Wole Balogun, Ado-Ekiti
In Ilawe-Ekiti, Ekiti West Local Government Area of Ekiti State, there is a mountain, which the monarch, Oba Adebanji Ajibade Alabi, the Alawe of Ilawe-Ekiti, cannot see or move near.
Christened Oke Emo, the mountain is just a stone’s throw to the palace of Alawe. And strangely enough, it is the spot where the monarch and his predecessors were crowned.
Ekiti State is home to various superstitious beliefs and taboos and what have you. For instance, in Aramoko-Ekiti, its king, Oba Adegoke-Olu Adeyemo, must never set eyes on one of the kingmakers and one who must have been particularly instrumental to getting him elected as the traditional ruler, till death parts them.
Just like in Ilawe-Ekiti, the monarch must never visit Oke Emo, a place where important rites completing his installation were performed. There is indeed in Ilawe-Ekiti, this incredible deity, Orinlase, who once instructed people, particularly those devoted to it, to desist from visiting its shrine on Sundays as “he would be off on such days to go to church and honour Jesus Christ!”
Residents who spoke to Daily Sun agreed that Orinlase also said to give miracles, has respect for Sundays perhaps as a way of acknowledging that there is indeed a divine power behind such a day and that Jesus Christ does represent such power. On Sundays, according to the devotees of Orinlase, he would say: “ I too would have to go to church.”
This assertion was confirmed by Chief Gbenga Borode, Elemo of Oke Emo, and Chief Alamoku Osolo, head of Ifa priests. in a recent investigative exercise in Ilawe-Ekiti. Elemo, a former journalist said: “I have become an Elemo of the town because my great grand fathers own the title. The Elemo came with the Alawe from Ile-Ife.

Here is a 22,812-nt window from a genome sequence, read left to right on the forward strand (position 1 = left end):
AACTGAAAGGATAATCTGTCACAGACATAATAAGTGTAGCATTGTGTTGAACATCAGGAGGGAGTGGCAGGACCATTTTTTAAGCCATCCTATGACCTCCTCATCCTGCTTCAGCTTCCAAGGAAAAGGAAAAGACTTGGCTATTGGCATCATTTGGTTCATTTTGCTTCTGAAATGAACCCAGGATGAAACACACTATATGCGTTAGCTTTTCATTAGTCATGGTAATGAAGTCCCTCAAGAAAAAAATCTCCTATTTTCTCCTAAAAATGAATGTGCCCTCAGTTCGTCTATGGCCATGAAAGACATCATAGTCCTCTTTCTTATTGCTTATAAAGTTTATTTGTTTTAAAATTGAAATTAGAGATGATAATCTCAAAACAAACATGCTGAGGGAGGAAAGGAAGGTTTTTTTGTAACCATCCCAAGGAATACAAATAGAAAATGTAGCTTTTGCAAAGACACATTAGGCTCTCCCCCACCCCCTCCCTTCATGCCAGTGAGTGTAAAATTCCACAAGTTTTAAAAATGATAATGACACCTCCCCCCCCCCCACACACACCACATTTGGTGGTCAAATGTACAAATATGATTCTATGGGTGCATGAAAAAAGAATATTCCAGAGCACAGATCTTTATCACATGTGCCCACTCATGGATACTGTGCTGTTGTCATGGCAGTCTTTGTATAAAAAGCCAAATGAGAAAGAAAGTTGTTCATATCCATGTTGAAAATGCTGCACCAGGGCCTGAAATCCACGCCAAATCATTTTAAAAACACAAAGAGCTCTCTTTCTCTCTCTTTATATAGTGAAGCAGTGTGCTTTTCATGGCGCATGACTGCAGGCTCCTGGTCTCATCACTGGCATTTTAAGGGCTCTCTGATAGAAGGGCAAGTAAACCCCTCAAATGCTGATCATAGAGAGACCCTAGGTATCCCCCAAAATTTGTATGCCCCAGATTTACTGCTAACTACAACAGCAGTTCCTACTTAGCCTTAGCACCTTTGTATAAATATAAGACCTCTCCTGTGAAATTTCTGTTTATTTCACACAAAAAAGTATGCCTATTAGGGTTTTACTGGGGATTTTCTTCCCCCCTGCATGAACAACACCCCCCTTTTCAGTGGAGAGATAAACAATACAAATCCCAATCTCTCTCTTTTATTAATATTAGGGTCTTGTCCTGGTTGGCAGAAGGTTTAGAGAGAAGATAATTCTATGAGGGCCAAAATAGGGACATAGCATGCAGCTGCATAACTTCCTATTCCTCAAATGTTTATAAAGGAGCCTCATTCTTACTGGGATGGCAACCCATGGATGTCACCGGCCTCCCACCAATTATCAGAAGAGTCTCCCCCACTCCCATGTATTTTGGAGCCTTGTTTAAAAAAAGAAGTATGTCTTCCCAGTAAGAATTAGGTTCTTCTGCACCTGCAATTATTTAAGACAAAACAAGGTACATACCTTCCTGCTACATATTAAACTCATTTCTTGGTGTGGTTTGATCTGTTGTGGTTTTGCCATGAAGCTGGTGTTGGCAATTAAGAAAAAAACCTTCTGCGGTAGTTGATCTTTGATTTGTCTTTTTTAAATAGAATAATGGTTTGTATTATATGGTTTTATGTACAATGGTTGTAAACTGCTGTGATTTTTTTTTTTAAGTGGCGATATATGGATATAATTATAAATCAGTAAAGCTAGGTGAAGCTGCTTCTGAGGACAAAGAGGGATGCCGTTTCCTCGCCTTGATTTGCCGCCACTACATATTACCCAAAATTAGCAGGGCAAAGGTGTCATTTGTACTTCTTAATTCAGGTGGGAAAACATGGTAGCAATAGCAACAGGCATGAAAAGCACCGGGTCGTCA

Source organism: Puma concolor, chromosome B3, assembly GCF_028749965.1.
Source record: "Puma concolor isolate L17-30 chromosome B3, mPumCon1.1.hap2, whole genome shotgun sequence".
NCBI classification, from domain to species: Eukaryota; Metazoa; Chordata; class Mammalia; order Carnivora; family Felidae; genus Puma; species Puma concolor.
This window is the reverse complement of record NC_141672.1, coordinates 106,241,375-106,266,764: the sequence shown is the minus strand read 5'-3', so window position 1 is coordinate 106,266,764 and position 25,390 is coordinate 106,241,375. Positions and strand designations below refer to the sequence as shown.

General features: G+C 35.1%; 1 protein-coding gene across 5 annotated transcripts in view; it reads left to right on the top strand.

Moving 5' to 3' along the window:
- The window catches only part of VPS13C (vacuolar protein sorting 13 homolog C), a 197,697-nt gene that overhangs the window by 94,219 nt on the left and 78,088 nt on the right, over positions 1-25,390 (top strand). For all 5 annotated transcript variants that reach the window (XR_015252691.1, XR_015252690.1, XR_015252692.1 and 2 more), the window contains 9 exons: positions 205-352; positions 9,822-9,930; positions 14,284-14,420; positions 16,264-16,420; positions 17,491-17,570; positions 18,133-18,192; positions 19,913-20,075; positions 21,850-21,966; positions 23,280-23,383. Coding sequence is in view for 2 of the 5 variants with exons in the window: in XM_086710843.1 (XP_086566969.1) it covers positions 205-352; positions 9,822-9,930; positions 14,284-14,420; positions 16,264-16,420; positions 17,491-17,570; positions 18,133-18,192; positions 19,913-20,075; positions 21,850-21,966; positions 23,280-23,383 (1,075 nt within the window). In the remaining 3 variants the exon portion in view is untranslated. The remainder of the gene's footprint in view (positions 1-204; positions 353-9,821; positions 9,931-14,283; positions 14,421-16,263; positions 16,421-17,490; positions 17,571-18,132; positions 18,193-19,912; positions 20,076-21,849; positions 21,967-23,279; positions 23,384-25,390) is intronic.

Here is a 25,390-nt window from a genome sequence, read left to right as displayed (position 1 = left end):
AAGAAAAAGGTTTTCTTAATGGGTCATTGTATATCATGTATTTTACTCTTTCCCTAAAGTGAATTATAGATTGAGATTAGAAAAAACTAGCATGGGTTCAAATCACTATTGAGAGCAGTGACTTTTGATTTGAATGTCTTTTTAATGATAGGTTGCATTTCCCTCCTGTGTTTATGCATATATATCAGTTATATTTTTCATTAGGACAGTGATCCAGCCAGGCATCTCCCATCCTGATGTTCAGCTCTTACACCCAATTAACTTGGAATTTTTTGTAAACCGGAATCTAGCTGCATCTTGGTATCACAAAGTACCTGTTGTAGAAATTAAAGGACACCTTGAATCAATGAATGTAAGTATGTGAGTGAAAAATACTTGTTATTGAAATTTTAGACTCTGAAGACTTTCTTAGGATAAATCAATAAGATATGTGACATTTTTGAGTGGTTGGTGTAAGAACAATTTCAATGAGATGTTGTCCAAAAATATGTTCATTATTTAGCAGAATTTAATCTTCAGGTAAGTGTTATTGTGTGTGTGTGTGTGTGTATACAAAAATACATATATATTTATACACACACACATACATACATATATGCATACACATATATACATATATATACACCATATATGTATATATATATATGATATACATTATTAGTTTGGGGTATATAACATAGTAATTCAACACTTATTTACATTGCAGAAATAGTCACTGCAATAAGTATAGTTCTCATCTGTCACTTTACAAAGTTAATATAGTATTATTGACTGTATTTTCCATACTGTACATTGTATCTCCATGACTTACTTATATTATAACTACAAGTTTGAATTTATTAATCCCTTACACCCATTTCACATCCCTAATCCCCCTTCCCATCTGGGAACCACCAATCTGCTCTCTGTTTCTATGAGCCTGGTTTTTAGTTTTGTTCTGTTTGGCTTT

“In the hierarchy, l am the fourth after the Alawe. As the head of Oke Emo, which is one of the four quarters that founded Ilawe, I am the one who installs the Alawe. Many rites for installing the monarch are performed in several spots and quarters such as Oke lloye.
“They culminated into the final stage in Oke Emo here where the Akoko leaf, a royal leaf signifying kingship authority, is placed on the Oba at installation. The major rites are performed in Oke Emo, once the Akoko leaf is placed on the head of the monarch, tradition forbids that the Oba comes to Oke Emo again until he passes on.
“There is a place called Owa Agbaludi where the main rites of installation are performed. The monarch to be installed usually have his clothes which he wore to that place, removed for some rites and he will never set his eyes on those clothes again.
“And since the Owa Agbaludi is along the road in Oke Emo, the best thing for the Kabiyesi to do is to never ever come to the Oke Emo area again. There is no way you can pass through Oke Emo without seeing the sacred spot, Owa Agbaludi.
“As the Elemo, l also have a role to perform during the burial of the monarch. As a matter of fact, the Elemo is first informed whenever the monarch passes on.
“In this town, we also have our taboos which form part of our folklore. You can’t bring a bunch of plantain in public in Ilawe, you don’t roast yam in the public especially around a market place.
“Each family house or quarter has its own traditions and taboos. We have eight quarters, the new one is Ilorin, others are Oke Emo, Oke Iloye, Iro, Adii, Oke pa, Aaye and Oke Ibedo.